Note, there are bridges between internet1 and internet2.

Re:I've always wondered about Internet2 (-1, Redundant)

spectral (158121) | more than 10 years ago | (#9046726)

No, Internet2 is a network. Perhaps all nodes have to run IPv6, but I know for a fact that IPv4 runs over it too. I don't have 6to4 installed or anything like that, so I don't know how my IPv4 stuff would go over it (hell, maybe it gets encapsulated in IPv6 automatically, whatever..) But notice the article specifically said IPv4.. why would the I2 LSR requirements require IPv4 on an IPv6 network?

Re:I've always wondered about Internet2 (0)

Anonymous Coward | more than 10 years ago | (#9046718)

Mabye http://www.internet2.org/ gives some answers?

*BSD Anthem: Last Disk (-1, Troll)

Anonymous Coward | more than 10 years ago | (#9046604)

"Last Disk" [to the tune of Last Kiss by pearl jam]

Oh where, oh where is my BSD?
It was Beta 2.0 (Free).
It's gone to heaven, so I've got to be good,
So I can see the OS when I leave this world.

I'd started to load it, got the CD at last,
A Slashdot story said 'twas lightning-fast.
During the load, it crashed the heads,
the distro was stalled, *BSD was dead.
I couldn't stop it, so I yanked the cord.
I'll never forget, the sound , oh Lord--
the screamin' drives, the speaker's blast,
the painful scream that I-- heard last.

Oh where, oh where is my *BSD?
That load took it away from me.
It's gone to heaven, so I've got to be good,
So I can see *BSD when I leave this world.

When I woke up, the sparks were pourin down.
There were admins standin all around.
Some burned-out chips had fallen on the tiles,
but somehow I found my disc of files.
I lifted the CD, the devil winked and said,
"Load me darlin just a little while."
I held it close, I kissed the label--our last kiss.
I found the love that i knew i had missed
well now it's gone, even though I loaded it right
I lost my *BSD and the Dell-- that night.

Oh where, oh where is my *BSD?
I tried to load it yesterday.
It's gone to heaven so I've got to be good,
So I can see *BSD when I leave this world.

When I next went to Slashdot, where so many had trolled.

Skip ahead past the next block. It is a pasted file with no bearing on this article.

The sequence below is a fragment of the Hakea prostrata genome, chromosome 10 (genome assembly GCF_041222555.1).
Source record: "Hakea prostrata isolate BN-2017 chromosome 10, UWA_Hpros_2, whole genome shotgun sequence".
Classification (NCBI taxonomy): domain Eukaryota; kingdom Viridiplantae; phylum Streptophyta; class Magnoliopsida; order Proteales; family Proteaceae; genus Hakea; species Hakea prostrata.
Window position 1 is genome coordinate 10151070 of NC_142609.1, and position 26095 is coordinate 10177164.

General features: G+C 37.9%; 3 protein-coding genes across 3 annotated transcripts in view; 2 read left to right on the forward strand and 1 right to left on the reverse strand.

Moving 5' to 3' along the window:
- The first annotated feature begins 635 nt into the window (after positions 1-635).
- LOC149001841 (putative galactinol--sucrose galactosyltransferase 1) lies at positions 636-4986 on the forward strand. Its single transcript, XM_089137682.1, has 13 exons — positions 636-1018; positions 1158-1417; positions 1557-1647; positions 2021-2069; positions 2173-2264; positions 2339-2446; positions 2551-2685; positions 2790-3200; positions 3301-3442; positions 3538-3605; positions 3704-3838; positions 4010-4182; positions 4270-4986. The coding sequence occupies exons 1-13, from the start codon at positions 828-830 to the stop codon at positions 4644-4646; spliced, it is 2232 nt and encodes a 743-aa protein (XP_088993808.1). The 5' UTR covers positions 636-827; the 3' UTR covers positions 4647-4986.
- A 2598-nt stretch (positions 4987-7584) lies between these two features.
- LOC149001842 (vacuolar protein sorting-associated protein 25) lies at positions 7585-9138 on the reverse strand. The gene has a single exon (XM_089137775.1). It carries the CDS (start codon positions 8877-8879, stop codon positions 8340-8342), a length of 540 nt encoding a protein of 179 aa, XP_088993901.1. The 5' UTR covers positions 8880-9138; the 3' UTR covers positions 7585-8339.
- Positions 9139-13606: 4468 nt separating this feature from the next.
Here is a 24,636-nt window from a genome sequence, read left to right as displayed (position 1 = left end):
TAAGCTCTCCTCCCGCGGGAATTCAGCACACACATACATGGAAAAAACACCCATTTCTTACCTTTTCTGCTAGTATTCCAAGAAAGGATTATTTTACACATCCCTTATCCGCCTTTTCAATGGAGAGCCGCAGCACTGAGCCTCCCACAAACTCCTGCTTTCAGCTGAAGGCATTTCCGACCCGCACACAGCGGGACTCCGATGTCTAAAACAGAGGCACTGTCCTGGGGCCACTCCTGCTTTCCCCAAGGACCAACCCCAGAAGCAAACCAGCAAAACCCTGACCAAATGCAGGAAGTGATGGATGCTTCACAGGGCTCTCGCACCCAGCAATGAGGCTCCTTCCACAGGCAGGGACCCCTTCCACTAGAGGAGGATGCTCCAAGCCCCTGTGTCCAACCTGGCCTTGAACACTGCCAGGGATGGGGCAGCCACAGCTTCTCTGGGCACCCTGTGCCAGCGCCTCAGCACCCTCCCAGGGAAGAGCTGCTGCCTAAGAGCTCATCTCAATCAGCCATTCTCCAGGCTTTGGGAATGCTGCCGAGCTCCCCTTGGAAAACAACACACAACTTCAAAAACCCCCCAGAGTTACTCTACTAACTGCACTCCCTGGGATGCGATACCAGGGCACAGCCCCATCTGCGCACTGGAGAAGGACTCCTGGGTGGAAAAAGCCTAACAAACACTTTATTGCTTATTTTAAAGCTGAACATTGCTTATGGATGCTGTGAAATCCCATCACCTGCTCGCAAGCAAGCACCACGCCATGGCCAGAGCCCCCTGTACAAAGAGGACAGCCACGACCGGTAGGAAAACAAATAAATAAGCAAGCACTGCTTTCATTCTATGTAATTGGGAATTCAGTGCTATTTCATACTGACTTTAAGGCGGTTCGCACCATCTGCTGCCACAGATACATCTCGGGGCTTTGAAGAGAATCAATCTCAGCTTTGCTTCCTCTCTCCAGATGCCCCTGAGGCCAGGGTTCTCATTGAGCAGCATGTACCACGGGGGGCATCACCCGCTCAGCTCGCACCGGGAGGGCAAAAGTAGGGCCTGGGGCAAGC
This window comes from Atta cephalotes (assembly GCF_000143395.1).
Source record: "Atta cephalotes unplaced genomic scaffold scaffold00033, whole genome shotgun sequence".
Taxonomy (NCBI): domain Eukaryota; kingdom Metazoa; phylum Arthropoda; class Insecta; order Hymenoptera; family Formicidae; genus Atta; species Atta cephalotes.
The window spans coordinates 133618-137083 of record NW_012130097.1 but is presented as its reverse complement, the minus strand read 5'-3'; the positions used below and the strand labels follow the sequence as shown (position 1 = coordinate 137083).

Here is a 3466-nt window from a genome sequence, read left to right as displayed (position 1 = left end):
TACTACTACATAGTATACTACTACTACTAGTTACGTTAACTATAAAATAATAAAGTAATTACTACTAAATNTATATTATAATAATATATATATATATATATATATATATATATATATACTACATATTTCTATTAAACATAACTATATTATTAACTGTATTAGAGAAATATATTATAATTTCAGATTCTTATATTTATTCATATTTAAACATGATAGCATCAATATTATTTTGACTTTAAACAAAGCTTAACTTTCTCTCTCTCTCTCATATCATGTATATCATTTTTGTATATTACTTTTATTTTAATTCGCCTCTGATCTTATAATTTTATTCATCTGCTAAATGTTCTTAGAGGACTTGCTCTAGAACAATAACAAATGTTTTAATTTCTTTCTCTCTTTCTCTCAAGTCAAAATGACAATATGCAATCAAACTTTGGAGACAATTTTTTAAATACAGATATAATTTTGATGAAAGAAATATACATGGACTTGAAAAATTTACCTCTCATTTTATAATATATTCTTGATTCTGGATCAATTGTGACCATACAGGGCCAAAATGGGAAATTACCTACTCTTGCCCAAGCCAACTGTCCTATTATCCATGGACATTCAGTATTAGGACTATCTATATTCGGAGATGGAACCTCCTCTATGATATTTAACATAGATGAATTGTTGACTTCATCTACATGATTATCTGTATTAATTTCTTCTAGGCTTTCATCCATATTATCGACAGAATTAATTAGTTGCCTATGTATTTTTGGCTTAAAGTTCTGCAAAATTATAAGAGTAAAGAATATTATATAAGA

Any so many times "BSD's Dead!" was told.
Tears fallin' on the keyboard, I checked "Anonymous"
and I eulogized *BSD, in memory, of us....

When I logged on next, my post was modded down.
In my heartbreak and sorrow, treated like a clown....
No matter what the mods do, it's in my heart and head
We'll always know "*BSD IS DEAD!"

Oh where, oh where is my *BSD?
I tried to load it yesterday.
It's gone to heaven so I've got to be good,
So I can see *BSD when I leave this world.

Keep working on it - not fast enough. (1)

EatenByAGrue (210447) | more than 10 years ago | (#9046605)

We need to get to the point where the only limiting factor is the human in front of the computer. I hate waiting for my computer, whether its downloading a file or waiting 2 seconds for a web browser to start. Everything should be instant - I am excited for the day that nothing happens on a computer slower than I can think about it. A 2 hour HDTV movie is about 20 gigabytes - download it to me in less than a second and prompt me what to do next.

Keep working on it - not fast enough. (4, Funny)

Neil Blender (555885) | more than 10 years ago | (#9046671)

Everything should be instant

I bet you were a little shithead when you were a kid.

petabyte-meters!? (1, Interesting)

autopr0n (534291) | more than 10 years ago | (#9046681)

I mean, correct me if I'm wrong, but isn't this a somewhat useless measure? I mean, I suppose that the longer a link is, the more interference, but really, seems like a rather pointless mesure to me.

Re:petabyte-meters!? (2, Informative)

forsetti (158019) | more than 10 years ago | (#9046707)

Well, this is the "Land Speed" record, so distance does matter to some degree. This makes it useful to compare against the "bandwidth of a station wagon" -- more of a comparison of amount and distance over time.

Means nothing (1, Interesting)

Anonymous Coward | more than 10 years ago | (#9046738)

This was just node to node.. when they build a network that 1 billion users can simultaneously transfer data TO EACH OTHER at 100 Mbps (yes I'll be happy with Mbps) .. wake me up.

Land Speed? (1, Insightful)

Anonymous Coward | more than 10 years ago | (#9046740)

I didn't know you could get from Sweden to San Jose overland!

S.

as a friend said while reading this article... (1, Offtopic)

Ruliz Galaxor (568498) | more than 10 years ago | (#9046742)

if internet2 is so fast, then why do you want to replace internet4 by internet6 instead of internet2?

It took me a few seconds to realize he was confusing IP with Internet. After that I said it was impossible to send email over internet2 and he seemed quite satisfied with the answer ;)

sig(h)

The Quick and the Dead ! (-1, Offtopic)

Anonymous Coward | more than 10 years ago | (#9046748)

It's dead, but it is fast? Click here [oceanstreetvideo.com] to see another example of this.
Load More Comments
Slashdot Login

Need an Account?

Forgot your password?